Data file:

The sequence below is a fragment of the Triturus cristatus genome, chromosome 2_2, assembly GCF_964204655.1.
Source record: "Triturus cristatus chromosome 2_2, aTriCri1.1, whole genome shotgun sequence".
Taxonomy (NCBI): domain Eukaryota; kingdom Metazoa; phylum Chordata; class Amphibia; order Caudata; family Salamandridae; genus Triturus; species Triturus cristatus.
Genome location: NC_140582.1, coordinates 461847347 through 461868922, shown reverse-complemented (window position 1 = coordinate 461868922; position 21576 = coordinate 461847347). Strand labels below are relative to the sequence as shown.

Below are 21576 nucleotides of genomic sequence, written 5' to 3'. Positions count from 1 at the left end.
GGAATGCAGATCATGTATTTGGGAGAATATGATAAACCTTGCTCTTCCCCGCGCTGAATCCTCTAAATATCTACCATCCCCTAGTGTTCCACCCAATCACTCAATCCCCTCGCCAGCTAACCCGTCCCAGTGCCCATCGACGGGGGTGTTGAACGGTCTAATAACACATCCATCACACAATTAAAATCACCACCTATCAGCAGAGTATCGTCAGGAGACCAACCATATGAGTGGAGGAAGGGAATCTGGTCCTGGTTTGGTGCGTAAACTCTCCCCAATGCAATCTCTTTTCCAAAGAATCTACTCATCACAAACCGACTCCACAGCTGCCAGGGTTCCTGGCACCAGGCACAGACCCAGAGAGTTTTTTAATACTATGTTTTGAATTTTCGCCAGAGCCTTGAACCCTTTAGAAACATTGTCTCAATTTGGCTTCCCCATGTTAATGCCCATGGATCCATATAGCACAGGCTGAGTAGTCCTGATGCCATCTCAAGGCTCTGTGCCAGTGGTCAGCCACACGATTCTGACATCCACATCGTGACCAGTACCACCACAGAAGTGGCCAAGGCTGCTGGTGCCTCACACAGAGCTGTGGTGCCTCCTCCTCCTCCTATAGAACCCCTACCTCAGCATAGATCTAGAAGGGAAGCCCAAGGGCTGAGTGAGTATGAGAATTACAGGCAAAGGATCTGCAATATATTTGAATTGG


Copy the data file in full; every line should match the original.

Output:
The sequence below is a fragment of the Triturus cristatus genome, chromosome 2_2, assembly GCF_964204655.1.
Source record: "Triturus cristatus chromosome 2_2, aTriCri1.1, whole genome shotgun sequence".
Taxonomy (NCBI): domain Eukaryota; kingdom Metazoa; phylum Chordata; class Amphibia; order Caudata; family Salamandridae; genus Triturus; species Triturus cristatus.
Genome location: NC_140582.1, coordinates 461847347 through 461868922, shown reverse-complemented (window position 1 = coordinate 461868922; position 21576 = coordinate 461847347). Strand labels below are relative to the sequence as shown.

Below are 21576 nucleotides of genomic sequence, written 5' to 3'. Positions count from 1 at the left end.
GGAATGCAGATCATGTATTTGGGAGAATATGATAAACCTTGCTCTTCCCCGCGCTGAATCCTCTAAATATCTACCATCCCCTAGTGTTCCACCCAATCACTCAATCCCCTCGCCAGCTAACCCGTCCCAGTGCCCATCGACGGGGGTGTTGAACGGTCTAATAACACATCCATCACACAATTAAAATCACCACCTATCAGCAGAGTATCGTCAGGAGACCAACCATATGAGTGGAGGAAGGGAATCTGGTCCTGGTTTGGTGCGTAAACTCTCCCCAATGCAATCTCTTTTCCAAAGAATCTACTCATCACAAACCGACTCCACAGCTGCCAGGGTTCCTGGCACCAGGCACAGACCCAGAGAGTTTTTTAATACTATGTTTTGAATTTTCGCCAGAGCCTTGAACCCTTTAGAAACATTGTCTCAATTTGGCTTCCCCATGTTAATGCCCATGGATCCATATAGCACAGGCTGAGTAGTCCTGATGCCATCTCAAGGCTCTGTGCCAGTGGTCAGCCACACGATTCTGACATCCACATCGTGACCAGTACCACCACAGAAGTGGCCAAGGCTGCTGGTGCCTCACACAGAGCTGTGGTGCCTCCTCCTCCTCCTATAGAACCCCTACCTCAGCATAGATCTAGAAGGGAAGCCCAAGGGCTGAGTGAGTATGAGAATTACAGGCAAAGGATCTGCAATATATTTGAATTGG